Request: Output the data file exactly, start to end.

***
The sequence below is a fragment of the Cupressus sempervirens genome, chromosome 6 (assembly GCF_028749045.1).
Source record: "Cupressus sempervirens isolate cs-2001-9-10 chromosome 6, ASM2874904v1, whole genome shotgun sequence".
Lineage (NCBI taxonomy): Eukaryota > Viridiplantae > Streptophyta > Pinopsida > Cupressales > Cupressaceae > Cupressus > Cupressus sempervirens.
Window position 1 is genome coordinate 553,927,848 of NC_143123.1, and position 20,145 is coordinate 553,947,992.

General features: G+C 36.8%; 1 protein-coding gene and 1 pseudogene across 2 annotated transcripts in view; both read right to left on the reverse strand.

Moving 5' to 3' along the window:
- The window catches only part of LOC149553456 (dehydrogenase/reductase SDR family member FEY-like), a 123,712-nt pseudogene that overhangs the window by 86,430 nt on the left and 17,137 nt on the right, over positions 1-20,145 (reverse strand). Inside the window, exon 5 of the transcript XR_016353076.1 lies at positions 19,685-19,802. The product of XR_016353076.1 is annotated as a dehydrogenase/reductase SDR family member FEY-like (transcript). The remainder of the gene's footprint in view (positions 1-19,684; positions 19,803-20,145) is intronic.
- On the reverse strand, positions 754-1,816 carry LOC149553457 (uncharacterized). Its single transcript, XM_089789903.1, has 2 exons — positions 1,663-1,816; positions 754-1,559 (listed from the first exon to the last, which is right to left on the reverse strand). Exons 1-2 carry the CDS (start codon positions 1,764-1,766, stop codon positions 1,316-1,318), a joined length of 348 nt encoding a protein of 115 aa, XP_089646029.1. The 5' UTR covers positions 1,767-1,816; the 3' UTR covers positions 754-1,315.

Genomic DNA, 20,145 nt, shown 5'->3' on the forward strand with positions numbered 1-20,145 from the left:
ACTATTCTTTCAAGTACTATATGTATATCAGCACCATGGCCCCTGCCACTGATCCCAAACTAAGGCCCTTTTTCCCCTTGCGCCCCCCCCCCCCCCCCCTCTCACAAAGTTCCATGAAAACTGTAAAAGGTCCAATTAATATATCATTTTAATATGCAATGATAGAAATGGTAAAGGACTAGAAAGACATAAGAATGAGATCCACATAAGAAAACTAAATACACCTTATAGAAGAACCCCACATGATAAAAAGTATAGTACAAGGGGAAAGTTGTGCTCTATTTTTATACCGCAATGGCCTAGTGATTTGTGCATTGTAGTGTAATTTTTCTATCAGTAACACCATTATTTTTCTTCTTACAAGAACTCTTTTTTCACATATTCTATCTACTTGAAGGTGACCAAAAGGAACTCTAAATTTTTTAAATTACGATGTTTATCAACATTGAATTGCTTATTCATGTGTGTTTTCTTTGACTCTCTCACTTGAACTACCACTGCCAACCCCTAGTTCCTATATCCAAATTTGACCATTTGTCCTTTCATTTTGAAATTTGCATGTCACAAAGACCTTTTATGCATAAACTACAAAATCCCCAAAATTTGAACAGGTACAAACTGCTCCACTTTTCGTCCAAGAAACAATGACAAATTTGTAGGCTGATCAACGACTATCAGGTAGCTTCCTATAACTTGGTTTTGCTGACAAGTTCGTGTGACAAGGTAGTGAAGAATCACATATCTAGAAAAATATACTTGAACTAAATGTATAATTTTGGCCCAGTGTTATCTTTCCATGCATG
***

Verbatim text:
The sequence below is a fragment of the Cupressus sempervirens genome, chromosome 6 (assembly GCF_028749045.1).
Source record: "Cupressus sempervirens isolate cs-2001-9-10 chromosome 6, ASM2874904v1, whole genome shotgun sequence".
Lineage (NCBI taxonomy): Eukaryota > Viridiplantae > Streptophyta > Pinopsida > Cupressales > Cupressaceae > Cupressus > Cupressus sempervirens.
Window position 1 is genome coordinate 553,927,848 of NC_143123.1, and position 20,145 is coordinate 553,947,992.

General features: G+C 36.8%; 1 protein-coding gene and 1 pseudogene across 2 annotated transcripts in view; both read right to left on the reverse strand.

Moving 5' to 3' along the window:
- The window catches only part of LOC149553456 (dehydrogenase/reductase SDR family member FEY-like), a 123,712-nt pseudogene that overhangs the window by 86,430 nt on the left and 17,137 nt on the right, over positions 1-20,145 (reverse strand). Inside the window, exon 5 of the transcript XR_016353076.1 lies at positions 19,685-19,802. The product of XR_016353076.1 is annotated as a dehydrogenase/reductase SDR family member FEY-like (transcript). The remainder of the gene's footprint in view (positions 1-19,684; positions 19,803-20,145) is intronic.
- On the reverse strand, positions 754-1,816 carry LOC149553457 (uncharacterized). Its single transcript, XM_089789903.1, has 2 exons — positions 1,663-1,816; positions 754-1,559 (listed from the first exon to the last, which is right to left on the reverse strand). Exons 1-2 carry the CDS (start codon positions 1,764-1,766, stop codon positions 1,316-1,318), a joined length of 348 nt encoding a protein of 115 aa, XP_089646029.1. The 5' UTR covers positions 1,767-1,816; the 3' UTR covers positions 754-1,315.

Genomic DNA, 20,145 nt, shown 5'->3' on the forward strand with positions numbered 1-20,145 from the left:
ACTATTCTTTCAAGTACTATATGTATATCAGCACCATGGCCCCTGCCACTGATCCCAAACTAAGGCCCTTTTTCCCCTTGCGCCCCCCCCCCCCCCCCCTCTCACAAAGTTCCATGAAAACTGTAAAAGGTCCAATTAATATATCATTTTAATATGCAATGATAGAAATGGTAAAGGACTAGAAAGACATAAGAATGAGATCCACATAAGAAAACTAAATACACCTTATAGAAGAACCCCACATGATAAAAAGTATAGTACAAGGGGAAAGTTGTGCTCTATTTTTATACCGCAATGGCCTAGTGATTTGTGCATTGTAGTGTAATTTTTCTATCAGTAACACCATTATTTTTCTTCTTACAAGAACTCTTTTTTCACATATTCTATCTACTTGAAGGTGACCAAAAGGAACTCTAAATTTTTTAAATTACGATGTTTATCAACATTGAATTGCTTATTCATGTGTGTTTTCTTTGACTCTCTCACTTGAACTACCACTGCCAACCCCTAGTTCCTATATCCAAATTTGACCATTTGTCCTTTCATTTTGAAATTTGCATGTCACAAAGACCTTTTATGCATAAACTACAAAATCCCCAAAATTTGAACAGGTACAAACTGCTCCACTTTTCGTCCAAGAAACAATGACAAATTTGTAGGCTGATCAACGACTATCAGGTAGCTTCCTATAACTTGGTTTTGCTGACAAGTTCGTGTGACAAGGTAGTGAAGAATCACATATCTAGAAAAATATACTTGAACTAAATGTATAATTTTGGCCCAGTGTTATCTTTCCATGCATG